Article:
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  • Public contributions to science increasingly common

    [15 Jan 2016] So-called citizen science has become a significant force in several scholarly disciplines. The phenomenon can be found in both the natural and the social sciences, according to the largest systematic analysis to date on the topic, the results of which are published in the scientific journal PLOS ONE.

  • Finds in Bronze Age city confirm long-distance trade

    [12 Jan 2016] The Bronze Age city Hala Sultan Tekke (about 1600-1100 BC) in Cyprus is much larger than previously thought, and new finds suggest that its inhabitants were involved in trade reaching far beyond its immediate neighbours. Last summer, a Swedish archaeological expedition from the University of Gothenburg continued its excavations, and Cypriot authorities recently presented some interesting findings.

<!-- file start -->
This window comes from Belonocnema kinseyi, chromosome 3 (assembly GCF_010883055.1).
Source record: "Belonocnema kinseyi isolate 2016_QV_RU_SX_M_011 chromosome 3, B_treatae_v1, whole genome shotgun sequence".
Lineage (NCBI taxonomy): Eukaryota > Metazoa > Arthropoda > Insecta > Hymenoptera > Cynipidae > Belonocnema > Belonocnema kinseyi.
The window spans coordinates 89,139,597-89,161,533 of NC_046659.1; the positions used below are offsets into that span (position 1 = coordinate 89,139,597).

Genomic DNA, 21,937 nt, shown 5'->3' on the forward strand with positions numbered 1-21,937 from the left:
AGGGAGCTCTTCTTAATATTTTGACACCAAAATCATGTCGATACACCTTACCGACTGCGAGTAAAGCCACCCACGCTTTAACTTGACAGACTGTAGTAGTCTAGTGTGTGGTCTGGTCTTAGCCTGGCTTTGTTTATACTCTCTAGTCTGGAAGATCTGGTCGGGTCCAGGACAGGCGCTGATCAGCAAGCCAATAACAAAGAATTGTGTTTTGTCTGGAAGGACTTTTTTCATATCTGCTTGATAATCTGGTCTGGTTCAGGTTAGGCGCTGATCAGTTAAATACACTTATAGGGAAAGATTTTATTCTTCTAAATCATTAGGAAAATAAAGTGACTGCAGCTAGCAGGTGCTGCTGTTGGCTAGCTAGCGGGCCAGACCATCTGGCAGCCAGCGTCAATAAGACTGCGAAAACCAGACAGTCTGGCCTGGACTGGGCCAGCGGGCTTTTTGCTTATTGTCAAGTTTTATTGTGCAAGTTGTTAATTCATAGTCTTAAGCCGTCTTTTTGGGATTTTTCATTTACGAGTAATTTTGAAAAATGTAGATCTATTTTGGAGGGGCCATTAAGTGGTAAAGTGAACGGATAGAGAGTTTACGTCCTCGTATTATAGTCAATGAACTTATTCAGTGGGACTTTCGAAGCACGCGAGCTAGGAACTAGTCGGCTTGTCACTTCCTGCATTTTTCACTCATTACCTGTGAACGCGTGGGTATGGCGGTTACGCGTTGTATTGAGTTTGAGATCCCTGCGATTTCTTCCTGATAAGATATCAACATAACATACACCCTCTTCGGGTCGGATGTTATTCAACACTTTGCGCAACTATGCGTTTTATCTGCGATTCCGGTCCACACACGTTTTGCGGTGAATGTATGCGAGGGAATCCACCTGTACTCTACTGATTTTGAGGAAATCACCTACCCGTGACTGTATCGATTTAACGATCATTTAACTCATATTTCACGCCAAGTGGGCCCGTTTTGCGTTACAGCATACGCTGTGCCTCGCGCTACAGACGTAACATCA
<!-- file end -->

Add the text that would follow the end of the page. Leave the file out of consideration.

• Excavations reveal agriculture of 5,000 years ago

    [22 Dec 2015] The early nature of agriculture and its economic and social significance is a matter of debate among archaeologists. For three years, researchers and students from the University of Gothenburg have engaged in archaeological excavations of a 5,000 year old settlement in Karleby right outside of Falköping, in a search for the answer.

  • Swedish teachers and students often talk about religion as something outdated and strange

    [7 Dec 2015] In Swedish classrooms, religion is often associated with an obsolete time when people just didn¿t know better - as if religion used to serve a purpose but there is no need for it in the modern world. This is the conclusion of a doctoral thesis from the University of Gothenburg that explores how teachers and students talk about religion and worldviews within the framework of non-confessional integrative Religious Education in upper-secondary classrooms.

  • Antiquity's Hermaphroditus - a Gender Bender

    [24 Nov 2015] The view that androgynous individuals are pathologically deviant has caused scholars to reject the possibility that the mythological figure Hermaphroditus could be perceived as erotically attractive. But the Romans had a different view of sexuality and a new doctoral thesis from the University of Gothenburg shows that Hermaphroditus was an object of in particular men's desire.

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